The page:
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In my latest calculations considering projectile speed limitations in reluctance accelerators of different constructions, I concluded that one of the main such factors, especially for small-caliber coilguns, is the ohmic heat of the accelerating windings. This problem was not of a major role while portative accelerators had low energies, but it becomes significant as more powerful and high fire-rate constructions have apeared.
In this article an experiment is described which was arranged to investigate heating and cooling of coils in conditions inherent to the typical portative coilgun launchers.
Problem setting and description of the experiment.
Four coils were made for the investigations, their parameters and photos are on fig. 1.
Few words must be said about why such samples were chosen. Let us imagine a process of heat dissipation in a winding at high power short current pulse. As the process has very low duration (of order and less than a millisecond), a heat transfer to the environment may be neglected, and all the energy deposited stays confined in the coil (such a process is called adiabatic in physics). Provided the energy is higher than a certain limit (defined by a heat capacity of the winding), the copper melts and the wire goes down (or its insulation is damaged which is a kind of failure mode, too). That is the approach which I used to assess the energy capacity for a single-shot coilgun in the before-mentioned articles. Obviously, relatively "thick" coils will be more enduring than "thin" ones as they have more copper mass.
Further, if the heat dissipated is not enough to destroy the coil, a cooling phase begins, i.e. heat transfer to a surrounding medium. If however the next shot occurs before the temperature of the coil falls to a safe limit, the damage may happen even if the energy threshold has not been crossed after the previous pulse. This situation is apparently the case for high-firing-rate coilguns with a moderate or even low energy of an individual shot.
Fig. 2. Illustration for overheating of the coil at one-shot (left) and multi-shot modes.
These uncomplicated suggestions show that it is critical to know such a parameter as heat trnasfer rate to build high-power and high firing-rate coilgun systems. Let us designate this value as k. Its dimension is Joule/sec (J/s). It's clear that the rate of cooling will be in some proportion to a relation between k and mass (more exactly, heat capacity C) of the coil.
What will be the factors influencing k in a specific situation (coil) ?
First, as the heat transfer occurs through an outside surface of the coil, the area of the winding (its size) will matter.
Second, the dependence on the surrounding media and its parameters must occur, so I performed another part of the experiment with the coils immersed into epoxy (this approach is close to conditions which take place in some electromagnetic accelerators, for example my EM-3). Forced air-flow situation also falls into this category, and a lot of data can be found in special literature on this question. It would have been easy to include such an investigation into my plan, but I didn't do it at this work.
At last, it will be useful to examine such a parameter as wire gauge. What can be its significance? Let us imagine how the coil cools down. Obviously, its outer layers will be chilled faster as they are closer to a cooling medium (the same can be said about the inner layers as they conduct heat directly to a barrel or a frame which the coil is wound on). So, we can expect some distribution of the temperature to form with its maximum in a depth of the winding (fig. 3).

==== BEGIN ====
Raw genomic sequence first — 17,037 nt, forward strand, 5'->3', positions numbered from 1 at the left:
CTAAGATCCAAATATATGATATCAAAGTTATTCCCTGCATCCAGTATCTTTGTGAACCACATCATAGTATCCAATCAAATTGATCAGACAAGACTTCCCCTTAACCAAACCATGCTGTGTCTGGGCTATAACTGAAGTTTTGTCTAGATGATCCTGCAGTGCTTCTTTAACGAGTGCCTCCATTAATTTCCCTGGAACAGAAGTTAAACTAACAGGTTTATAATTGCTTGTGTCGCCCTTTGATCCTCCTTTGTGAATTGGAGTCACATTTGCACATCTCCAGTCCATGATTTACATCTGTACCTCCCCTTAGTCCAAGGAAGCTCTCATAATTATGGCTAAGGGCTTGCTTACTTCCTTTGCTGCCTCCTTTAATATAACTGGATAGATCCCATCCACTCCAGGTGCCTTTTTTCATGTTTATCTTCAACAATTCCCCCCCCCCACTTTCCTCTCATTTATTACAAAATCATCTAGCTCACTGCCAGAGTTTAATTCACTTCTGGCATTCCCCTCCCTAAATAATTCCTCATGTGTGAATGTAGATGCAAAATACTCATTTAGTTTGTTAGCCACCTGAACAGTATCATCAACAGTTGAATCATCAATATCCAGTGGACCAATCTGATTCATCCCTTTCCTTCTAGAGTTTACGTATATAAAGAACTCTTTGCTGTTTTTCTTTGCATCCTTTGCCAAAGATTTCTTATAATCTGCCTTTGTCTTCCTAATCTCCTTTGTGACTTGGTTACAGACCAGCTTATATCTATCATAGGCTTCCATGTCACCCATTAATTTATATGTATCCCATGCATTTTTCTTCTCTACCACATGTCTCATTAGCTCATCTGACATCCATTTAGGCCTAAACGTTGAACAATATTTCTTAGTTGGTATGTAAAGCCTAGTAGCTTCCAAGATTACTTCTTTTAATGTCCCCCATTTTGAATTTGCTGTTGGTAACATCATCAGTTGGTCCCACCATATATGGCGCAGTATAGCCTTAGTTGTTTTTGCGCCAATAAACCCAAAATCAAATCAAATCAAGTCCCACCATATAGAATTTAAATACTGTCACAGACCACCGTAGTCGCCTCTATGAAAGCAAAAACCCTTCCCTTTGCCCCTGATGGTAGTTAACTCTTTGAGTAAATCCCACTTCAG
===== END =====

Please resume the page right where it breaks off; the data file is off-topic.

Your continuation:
The heat from this depth can be delivered by two ways: along the wire (i.e. tracing the path of electrical current), or directly through the winding layers and inter-layer insulation. Provided the first mechanism to dominate, a coil wound with few turns of high-gauge wire will cool much faster than one of the same size but containing many tutns of the thinner wire. In this case, cooling rate would be in the same relation to the diameter of the wire d as the electrical conductivity (as thermal resistance and the electrical one R are both in inverse proportion to the square and in direct proportion to the length of the conductor). Here, it can be shown that R ~ d -4, i.e. this dependence is very strong.
Conversely, if the "direct" transfer prevail, we will not see the dependence (or it will be much weaker). Cooling rate here should be in proprotion to the surface area of the coil as it limits the heat transfer to the medium.
Basing on these suggestions, two diameters of the coils were chosen for the experiment - "thick" and "thin" one, both manufactured in two types wound by two different wire gauge - 0.6 and 0.22 mm per Cu. All the coils have the same length (20 mm) and caliber (inside diameter, 7 mm) which is close to what is now used in amateur coilguns.
A short term (3..6 seconds) commutation to a power source through a simple toggle switch was used to heat the coils to an appropriate temperature. The temperature was controlled by measuring the DC resistance of the winding by forcing a test current of some fixed (few miilamperes) value. Power resistors were connected in parralel to the switch to ensure those current from the "heating" power source when the switch is open. A reverse biased diode was inserted in anti-parallel to the investigated coil to prevent an inductive peak to damage the toggle (see fig. 4).
Fig. 6. Example of the mesured signal.
What can we see on fig. 6? Before the switch is closed, the signal is constant and equals to U = I·R where I is testing current, R is winding resistance at room temperature. After a short period of exciting voltage fed, the toggle is off again and the coil starts to cool down, then its voltage drop can be written as I·(1 + α·∆T)·R, where ∆T is temperature difference between the initial temperature of the coil and the room one, and α is temperature coefficient of resistance for copper, which is known to be about 0.0043 1/ºC.
The equations above can be used to determine the temperature of the coil, and waveforms - to calculate k constant which was talked about earlier.
Remark: R and T here are suggested as some "mean integral" values along the winding which are perceived by a power source (real distributions may be very uneven, see before).
Experimental results and processing.
Graphs like shown on fig. 6 were obtained for each "naked" coil at first , and then for epoxy-molded ones. Then k value was planned to be calculated from Newton's law of cooling: